Editorial: What's in a Name?
In the case of the Yanomami tribe of the Amazon rain forest, it’s everything. Although this primitive people still rely on their cunning for life’s everyday necessities, just recently, they were taught a harsh lesson about the rules of free enterprise.
It seems that news of Hollywood planning to make a movie based on the Amazonian tribe prompted a Florida woman, Mercedes Meier, to register the URL, www.yanomami.com. When word of this reached one of the tribesman, he claimed that the Yanomami name is not up for sale, and is now in the process of trying to reclaim the Web address for his people to use for future purposes.
Contacted to see if she would donate the site to the Yanomami tribe, Meier declined, and stated in a Reuters story that if the Yanomami tribe is, "thinking of making money on the Internet, then I don’t see why they cannot pay for the name … We live in a commerce world, and that is it." Meier is putting a $25,000 price tag on the site. Interestingly enough, the day the story ran all the site listed was the sentence: "You have reached the future Web site of … yanomami.com."
The next day, that line was replaced with Meier’s two-page statement claiming that she is a conservationist, with published papers on the topic, as well as dedicating seven years of her life to the cause. Oh, and also that she and a friend are in the process of writing a movie script that relates to a crime that happened in the rain forest in 1993. And, the money she would get from selling her site (as well as yanomami.net, which she also owns) would go towards finishing the script, and promoting the film in Hollywood.
Now, not only has the tribe gotten support from the Pro-Yanomami Commission, a non-profit organization, but the commission has enlisted the aid of lawyers and other consultants, and may go to the World Intellectual Property Organization (WIPO) for further assistance. WIPO is a United Nations body that arbitrates domain name disputes.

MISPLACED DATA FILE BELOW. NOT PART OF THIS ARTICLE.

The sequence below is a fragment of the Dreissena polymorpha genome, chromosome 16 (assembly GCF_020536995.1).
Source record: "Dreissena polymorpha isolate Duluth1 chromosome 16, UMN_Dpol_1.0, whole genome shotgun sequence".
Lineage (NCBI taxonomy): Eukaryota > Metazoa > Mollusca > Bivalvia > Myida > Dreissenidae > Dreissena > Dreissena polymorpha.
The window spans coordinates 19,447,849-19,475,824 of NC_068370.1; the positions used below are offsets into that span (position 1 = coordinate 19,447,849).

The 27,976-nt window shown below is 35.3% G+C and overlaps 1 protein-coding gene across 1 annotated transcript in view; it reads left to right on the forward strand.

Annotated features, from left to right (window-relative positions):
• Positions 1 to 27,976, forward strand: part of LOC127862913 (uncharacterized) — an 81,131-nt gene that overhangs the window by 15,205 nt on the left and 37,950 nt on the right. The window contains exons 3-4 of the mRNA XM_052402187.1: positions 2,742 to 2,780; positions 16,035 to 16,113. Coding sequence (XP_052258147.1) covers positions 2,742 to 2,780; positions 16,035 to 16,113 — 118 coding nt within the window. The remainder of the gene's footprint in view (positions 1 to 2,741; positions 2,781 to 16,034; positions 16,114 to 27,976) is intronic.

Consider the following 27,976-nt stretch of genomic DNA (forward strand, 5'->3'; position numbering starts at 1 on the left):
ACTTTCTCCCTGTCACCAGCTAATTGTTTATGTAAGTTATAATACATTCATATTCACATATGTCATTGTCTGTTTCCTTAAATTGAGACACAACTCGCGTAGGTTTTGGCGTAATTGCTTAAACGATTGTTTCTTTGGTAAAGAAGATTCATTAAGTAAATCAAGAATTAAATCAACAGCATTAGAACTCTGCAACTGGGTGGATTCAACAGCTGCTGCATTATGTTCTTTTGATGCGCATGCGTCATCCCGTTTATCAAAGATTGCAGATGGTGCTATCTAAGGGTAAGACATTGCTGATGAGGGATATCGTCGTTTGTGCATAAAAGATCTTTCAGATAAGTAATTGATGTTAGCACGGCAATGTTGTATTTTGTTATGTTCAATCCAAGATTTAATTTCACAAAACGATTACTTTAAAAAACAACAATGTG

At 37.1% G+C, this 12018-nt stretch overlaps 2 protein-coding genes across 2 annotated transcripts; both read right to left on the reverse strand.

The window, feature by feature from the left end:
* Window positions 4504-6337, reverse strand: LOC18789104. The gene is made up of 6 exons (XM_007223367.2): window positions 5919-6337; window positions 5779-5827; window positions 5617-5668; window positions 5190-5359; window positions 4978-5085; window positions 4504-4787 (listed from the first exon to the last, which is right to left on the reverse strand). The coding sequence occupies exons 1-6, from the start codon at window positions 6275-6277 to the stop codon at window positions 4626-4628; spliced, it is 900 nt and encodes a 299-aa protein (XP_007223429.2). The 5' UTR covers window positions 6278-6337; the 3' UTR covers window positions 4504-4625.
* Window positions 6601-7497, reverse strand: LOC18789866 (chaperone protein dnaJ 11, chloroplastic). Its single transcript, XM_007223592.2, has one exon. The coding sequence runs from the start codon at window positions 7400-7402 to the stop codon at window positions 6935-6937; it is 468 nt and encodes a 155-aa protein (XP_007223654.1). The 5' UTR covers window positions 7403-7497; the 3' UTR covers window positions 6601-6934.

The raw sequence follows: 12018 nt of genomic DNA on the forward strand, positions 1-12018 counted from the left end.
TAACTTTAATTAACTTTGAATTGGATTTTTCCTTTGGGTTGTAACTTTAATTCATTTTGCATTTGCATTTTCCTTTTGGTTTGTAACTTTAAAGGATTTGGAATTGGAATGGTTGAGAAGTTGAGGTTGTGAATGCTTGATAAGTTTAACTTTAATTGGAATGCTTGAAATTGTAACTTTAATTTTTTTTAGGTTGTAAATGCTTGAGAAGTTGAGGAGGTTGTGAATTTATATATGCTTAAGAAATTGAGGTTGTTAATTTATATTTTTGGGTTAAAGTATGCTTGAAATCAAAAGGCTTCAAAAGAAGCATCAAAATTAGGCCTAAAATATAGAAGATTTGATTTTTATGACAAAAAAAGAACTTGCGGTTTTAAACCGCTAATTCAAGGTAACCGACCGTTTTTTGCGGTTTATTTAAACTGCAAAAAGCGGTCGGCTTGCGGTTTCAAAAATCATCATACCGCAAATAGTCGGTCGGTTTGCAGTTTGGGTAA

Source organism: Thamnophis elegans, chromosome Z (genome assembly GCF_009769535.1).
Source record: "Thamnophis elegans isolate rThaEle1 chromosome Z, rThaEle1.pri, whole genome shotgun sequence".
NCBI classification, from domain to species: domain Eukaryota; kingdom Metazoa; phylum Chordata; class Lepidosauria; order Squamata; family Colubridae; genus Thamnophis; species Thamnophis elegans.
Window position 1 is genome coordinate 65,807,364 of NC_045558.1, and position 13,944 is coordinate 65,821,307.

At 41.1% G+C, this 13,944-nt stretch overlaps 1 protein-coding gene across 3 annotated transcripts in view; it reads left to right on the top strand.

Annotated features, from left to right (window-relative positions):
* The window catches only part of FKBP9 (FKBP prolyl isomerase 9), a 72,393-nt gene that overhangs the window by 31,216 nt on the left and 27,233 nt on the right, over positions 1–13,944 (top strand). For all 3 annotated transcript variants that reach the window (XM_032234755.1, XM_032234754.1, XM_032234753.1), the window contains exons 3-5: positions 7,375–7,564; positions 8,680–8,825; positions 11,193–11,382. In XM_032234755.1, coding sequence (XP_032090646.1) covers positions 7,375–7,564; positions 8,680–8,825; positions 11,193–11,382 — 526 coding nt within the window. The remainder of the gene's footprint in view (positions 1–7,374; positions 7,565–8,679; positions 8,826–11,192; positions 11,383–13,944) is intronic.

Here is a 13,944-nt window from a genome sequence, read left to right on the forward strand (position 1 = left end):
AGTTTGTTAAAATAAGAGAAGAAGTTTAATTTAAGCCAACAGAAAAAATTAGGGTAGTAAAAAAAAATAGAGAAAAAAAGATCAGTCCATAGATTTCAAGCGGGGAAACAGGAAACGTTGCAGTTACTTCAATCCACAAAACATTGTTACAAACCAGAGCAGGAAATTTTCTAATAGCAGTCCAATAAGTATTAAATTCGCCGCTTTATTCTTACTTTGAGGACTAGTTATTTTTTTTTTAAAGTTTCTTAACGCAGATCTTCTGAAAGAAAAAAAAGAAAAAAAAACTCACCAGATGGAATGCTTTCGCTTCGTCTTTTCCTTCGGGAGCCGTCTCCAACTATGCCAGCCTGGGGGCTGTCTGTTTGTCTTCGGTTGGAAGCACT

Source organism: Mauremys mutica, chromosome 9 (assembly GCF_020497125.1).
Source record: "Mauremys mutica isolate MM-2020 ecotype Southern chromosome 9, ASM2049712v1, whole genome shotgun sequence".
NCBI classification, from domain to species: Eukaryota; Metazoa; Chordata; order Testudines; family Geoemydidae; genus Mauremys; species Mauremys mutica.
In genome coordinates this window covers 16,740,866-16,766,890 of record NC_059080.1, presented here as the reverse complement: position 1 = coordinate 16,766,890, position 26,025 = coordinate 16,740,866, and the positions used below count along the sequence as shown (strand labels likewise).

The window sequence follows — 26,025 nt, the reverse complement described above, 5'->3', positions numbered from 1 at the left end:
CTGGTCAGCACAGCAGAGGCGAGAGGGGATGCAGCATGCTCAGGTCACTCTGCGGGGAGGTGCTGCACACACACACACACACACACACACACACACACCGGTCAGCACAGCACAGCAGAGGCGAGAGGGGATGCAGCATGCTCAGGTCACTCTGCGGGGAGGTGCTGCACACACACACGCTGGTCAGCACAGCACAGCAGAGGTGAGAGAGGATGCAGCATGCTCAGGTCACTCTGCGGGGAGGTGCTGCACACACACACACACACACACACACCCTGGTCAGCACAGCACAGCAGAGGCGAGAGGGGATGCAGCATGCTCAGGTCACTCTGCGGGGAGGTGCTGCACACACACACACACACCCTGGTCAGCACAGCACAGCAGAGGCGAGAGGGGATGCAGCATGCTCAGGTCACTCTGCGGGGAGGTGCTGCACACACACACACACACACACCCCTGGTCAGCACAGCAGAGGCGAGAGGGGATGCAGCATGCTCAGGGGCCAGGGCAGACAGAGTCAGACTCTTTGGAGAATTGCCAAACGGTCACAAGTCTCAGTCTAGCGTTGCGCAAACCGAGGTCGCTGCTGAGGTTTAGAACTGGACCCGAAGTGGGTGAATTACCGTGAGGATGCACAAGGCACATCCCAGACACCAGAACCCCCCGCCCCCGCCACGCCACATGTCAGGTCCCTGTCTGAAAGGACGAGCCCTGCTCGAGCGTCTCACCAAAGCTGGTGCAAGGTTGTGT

So, who’s to be believed? Surely, the sympathy vote goes to the poor Yanomami tribe, struggling each day in the dreary rain forests of South America; breaking their backs just to survive. But, are the Yanomamis really victims here? After all, aren’t they just as opportunistic as Mercedes Meier? As Ms. Meier puts it, they, too, are looking to profit from the wonders of the World Wide Web. Maybe, the Yanomamis were simply beat to the punch.
So, the question of intellectual property rights remains. Does someone have the right to own another person or group’s name? If you ask Julia Roberts or Madonna, two celebrities who have fought to obtain their domain names, their answer is a resounding "no." In Roberts’ case, the actress was granted the rights to juliaroberts.com, even though the cybersquatter who purchased the domain name still occupies the site. Cybersquatting is the act of registering someone else’s trademark name with hopes of making some fast cashola.
But, in Madonna’s case, the "entrepreneur" who occupies madonna.com claims that Madonna has no more right to the domain name than anyone else with the same name, and has said that he plans to donate the Internet address to the Madonna Rehabilitation Hospital in Nebraska. Sounds like a nice guy, huh? Actually, this is the same guy who initially used the site to post pornographic material, but has since removed the offensive matter, and replaced it with his stance on the legal case regarding the ownership of his site.
Everyone is in a foot race to register domain names that they believe could soon be worth thousands or even millions of dollars to them. All you need is a little imagination and foresight (and as little as $10 to register the name), and you could be on your way to the easy money.
So, at what point is it morally wrong to steal, sell or barter something that is not yours? If we live in a free, capitalistic society, then shouldn’t the quickest and strongest survive and profit from their ingenuity? Maybe. But, why should the Yanomami have to pay the price?
The answer, for now anyway, is:
Because she got there first.